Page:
Lofty, serenely bright:
Lead my halt feet aright,"
Prayerful he speaks.
"For a new ray hath shone
Over my spirit lone.
Be this new soul the one
whom my soul seeks."


Beside her casement oped the maiden sits,
Where the mild evening spirit of the Spring
Gently between the city's homesteads flits
To kiss her brows, and floats on languid wing,
Vague longings in her breast awakening.
While her heart trembles 'neath those dim, deep skies,
As the quick sea that 'neath the globed moon lies.

Where her eyes rest the full-orbed evening star
Burns with white flame: it beckons, shrinks, dilates.
She, dazzled by that shining world afar,
May not withdraw her gaze: breathless she waits.
Some promised joy from Heaven's very gates
Unto her soul seems proffered. When shall be
The bright fulfilment of that star's decree?

Nor glad nor sad is she: she doth not know
That through the city's throng one threads his way,
Thrilled likewise by that planet's mystic glow,
And hastes to seek her. What sweet change shall sway
Her spirit at his coming? What new ray
Upon his shadowy life from her shall fall?
The silent star burns on, and knoweth all.


Ten o'clock: the broken moon
Hangs not yet a half hour high,
Yellow as a shield of brass,
In the dewy air of June,
Poised between the vaulted sky
And the ocean's liquid glass.

Earth lies in the shadow still;
Low black bushes, trees, and lawn
Night's ambrosial dews absorb;
Through the foliage creeps a thrill,
Whispering of yon spectral dawn
And the hidden climbing orb.

Higher, higher, gathering light,
Veiling with a golden gauze
All the trembling atmosphere,
See, the rayless disk grows white!
Hark, the glittering billows pause!

Faint, far sounds possess the ear.

Elves on such a night as this
Spin their rings upon the grass;
On the beach the water-fay
Greets her lover with a kiss;
Through the air swift spirits pass,
Laugh, caress, and float away.

Shut thy lids and thou shalt see
Angel faces wreathed with light,
Mystic forms long vanished hence.
Ah, too fine, too rare, they be
For the grosser mortal sight,
And they foil our waking sense.

Yet we feel them floating near,
Know that we are not alone,
Though our open eyes behold
Nothing save the moon's bright sphere,
In the vacant heavens shown,
And the ocean's path of gold.


By the impulse of my will,
By the red flame in my blood,
By me nerves' electric thrill,
By the passion of my mood,
My concentrated desire,
My undying, desperate love,
I ignore Fate, I defy her,
Iron-hearted Death I move.
When the town lies numb with sleep,
Here, round-eyed I sit; my breath
Quickly stirred, my flesh a-creep,
And I force the gates of death.
I nor move nor speak--you'd deem
From my quiet face and hands,
I were tranced--but in her dream,
SHE responds, she understands.
I have power on what is not,
Or on what has ceased to be,
From that deep, earth-hollowed spot,
I can lift her up to me.
And, or ere I am aware
Through the closed and curtained door,
Comes my lady white and fair,
And embraces me once more.
Though the clay clings to her gown,
Yet all heaven is in her eyes;
Cool, kind fingers press mine eyes,
To my soul her soul replies.
But when breaks the common dawn,
And the city wakes--behold!
My shy phantom is withdrawn,
And I shiver lone and cold.
And I know when she has left,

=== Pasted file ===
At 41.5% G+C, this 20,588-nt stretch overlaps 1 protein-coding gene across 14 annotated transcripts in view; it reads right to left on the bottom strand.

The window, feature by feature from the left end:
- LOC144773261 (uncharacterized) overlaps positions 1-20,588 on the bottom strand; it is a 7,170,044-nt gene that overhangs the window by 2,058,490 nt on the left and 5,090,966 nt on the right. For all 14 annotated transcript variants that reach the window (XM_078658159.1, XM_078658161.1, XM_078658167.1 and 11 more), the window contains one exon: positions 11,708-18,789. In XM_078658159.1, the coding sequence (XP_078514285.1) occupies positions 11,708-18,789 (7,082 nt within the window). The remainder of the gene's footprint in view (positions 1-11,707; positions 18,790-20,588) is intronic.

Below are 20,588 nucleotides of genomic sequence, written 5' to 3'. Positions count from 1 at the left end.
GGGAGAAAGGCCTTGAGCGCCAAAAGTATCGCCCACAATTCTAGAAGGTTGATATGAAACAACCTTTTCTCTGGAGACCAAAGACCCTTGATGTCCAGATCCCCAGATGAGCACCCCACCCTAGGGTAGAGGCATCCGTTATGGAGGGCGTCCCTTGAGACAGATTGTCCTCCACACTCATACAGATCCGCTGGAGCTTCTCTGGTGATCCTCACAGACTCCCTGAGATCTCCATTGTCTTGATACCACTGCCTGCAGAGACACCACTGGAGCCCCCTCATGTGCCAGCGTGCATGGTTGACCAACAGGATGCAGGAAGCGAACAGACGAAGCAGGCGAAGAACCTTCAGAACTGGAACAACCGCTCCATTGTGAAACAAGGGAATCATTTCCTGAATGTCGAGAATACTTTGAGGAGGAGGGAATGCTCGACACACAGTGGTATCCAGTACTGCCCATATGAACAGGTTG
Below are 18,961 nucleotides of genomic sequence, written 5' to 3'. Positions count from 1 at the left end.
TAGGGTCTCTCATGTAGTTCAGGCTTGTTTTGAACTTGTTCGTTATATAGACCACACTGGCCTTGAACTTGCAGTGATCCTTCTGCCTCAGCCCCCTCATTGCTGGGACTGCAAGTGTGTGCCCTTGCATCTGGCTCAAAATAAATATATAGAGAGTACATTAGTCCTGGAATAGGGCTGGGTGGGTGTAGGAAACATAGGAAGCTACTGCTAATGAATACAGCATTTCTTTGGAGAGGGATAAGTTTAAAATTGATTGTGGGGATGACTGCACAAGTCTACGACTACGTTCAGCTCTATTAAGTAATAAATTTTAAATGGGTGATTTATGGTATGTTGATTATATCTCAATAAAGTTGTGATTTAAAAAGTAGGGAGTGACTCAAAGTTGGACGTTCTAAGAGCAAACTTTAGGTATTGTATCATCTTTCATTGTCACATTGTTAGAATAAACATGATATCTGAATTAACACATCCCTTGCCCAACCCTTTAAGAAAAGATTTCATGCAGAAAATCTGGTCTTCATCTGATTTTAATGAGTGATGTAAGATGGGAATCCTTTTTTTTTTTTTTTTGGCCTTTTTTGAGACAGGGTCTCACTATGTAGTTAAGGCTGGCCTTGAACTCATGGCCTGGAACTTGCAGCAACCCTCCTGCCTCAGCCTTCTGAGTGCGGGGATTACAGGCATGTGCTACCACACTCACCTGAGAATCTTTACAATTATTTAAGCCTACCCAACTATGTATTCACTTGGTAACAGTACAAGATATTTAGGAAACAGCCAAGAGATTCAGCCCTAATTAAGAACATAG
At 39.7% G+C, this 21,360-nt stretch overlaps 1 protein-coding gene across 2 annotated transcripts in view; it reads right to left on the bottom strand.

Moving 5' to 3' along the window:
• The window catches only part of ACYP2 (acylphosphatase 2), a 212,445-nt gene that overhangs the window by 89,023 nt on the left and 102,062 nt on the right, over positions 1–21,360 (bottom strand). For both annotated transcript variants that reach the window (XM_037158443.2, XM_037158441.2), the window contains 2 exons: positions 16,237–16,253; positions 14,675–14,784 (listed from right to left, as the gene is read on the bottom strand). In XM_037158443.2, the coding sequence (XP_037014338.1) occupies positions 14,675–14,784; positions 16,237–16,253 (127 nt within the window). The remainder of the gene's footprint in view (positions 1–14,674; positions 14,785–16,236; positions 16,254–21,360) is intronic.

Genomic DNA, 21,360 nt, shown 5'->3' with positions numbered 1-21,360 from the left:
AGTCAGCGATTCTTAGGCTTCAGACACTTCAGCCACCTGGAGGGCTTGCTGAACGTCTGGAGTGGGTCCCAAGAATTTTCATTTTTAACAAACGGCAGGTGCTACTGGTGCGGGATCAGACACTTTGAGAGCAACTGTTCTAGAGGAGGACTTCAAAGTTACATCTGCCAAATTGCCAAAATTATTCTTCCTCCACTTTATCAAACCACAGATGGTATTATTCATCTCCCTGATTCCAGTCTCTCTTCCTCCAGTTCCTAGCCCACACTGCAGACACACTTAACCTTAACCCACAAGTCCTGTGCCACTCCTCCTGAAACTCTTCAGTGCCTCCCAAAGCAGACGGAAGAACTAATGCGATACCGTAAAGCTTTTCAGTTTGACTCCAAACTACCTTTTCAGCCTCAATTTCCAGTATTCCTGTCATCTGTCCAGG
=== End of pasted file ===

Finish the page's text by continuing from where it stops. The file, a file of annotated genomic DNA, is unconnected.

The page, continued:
She is stronger far than I,
And more subtly spun her weft,
Than my human wizardry.
Though I force her to my will,
By the red flame in my blood,
By my nerves' electric thrill,
By the passion of my mood,
Yet all day a ghost am I.
Nerves unstrung, spent will, dull brain.
I achieve, attain, but die,
And she claims me hers again.


Look! the round-cheeked moon floats high,
In the glowing August sky,
Quenching all her neighbor stars,
Save the steady flame of Mars.
White as silver shines the sea,
Far-off sails like phantoms be,
Gliding o'er that lake of light,
Vanishing in nether night.
Heavy hangs the tasseled corn,
Sighing for the cordial morn;
But the marshy-meadows bare,
Love this spectral-lighted air,
Drink the dews and lift their song,
Chirp of crickets all night long;
Earth and sea enchanted lie
'Neath that moon-usurped sky.

To the faces of our friends
Unfamiliar traits she lends--
Quaint, white witch, who looketh down
With a glamour all her own.
Hushed are laughter, jest, and speech,
Mute and heedless each of each,
In the glory wan we sit,
Visions vague before us flit;
Side by side, yet worlds apart,
Heart becometh strange to heart.

Slowly in a moved voice, then,
Ralph, the artist spake again--
"Does not that weird orb unroll
Scenes phantasmal to your soul?
As I gaze thereon, I swear,
Peopled grows the vacant air,
Fables, myths alone are real,
White-clad sylph-like figures steal
'Twixt the bushes, o'er the lawn,
Goddess, nymph, undine, and faun.
Yonder, see the Willis dance,
Faces pale with stony glance;
They are maids who died unwed,
And they quit their gloomy bed,
Hungry still for human pleasure,
Here to trip a moonlit measure.
Near the shore the mermaids play,
Floating on the cool, white spray,
Leaping from the glittering surf
To the dark and fragrant turf,
Where the frolic trolls, and elves
Daintily disport themselves.
All the shapes by poet's brain,
Fashioned, live for me again,
In this spiritual light,
Less than day, yet more than night.
What a world! a waking dream,
All things other than they seem,
Borrowing a finer grace,
From yon golden globe in space;
Touched with wild, romantic glory,
Foliage fresh and billows hoary,
Hollows bathed in yellow haze,
Hills distinct and fields of maize,
Ancient legends come to mind.
Who would marvel should he find,
In the copse or nigh the spring,
Summer fairies gamboling
Where the honey-bees do suck,
Mab and Ariel and Puck?
Ah! no modern mortal sees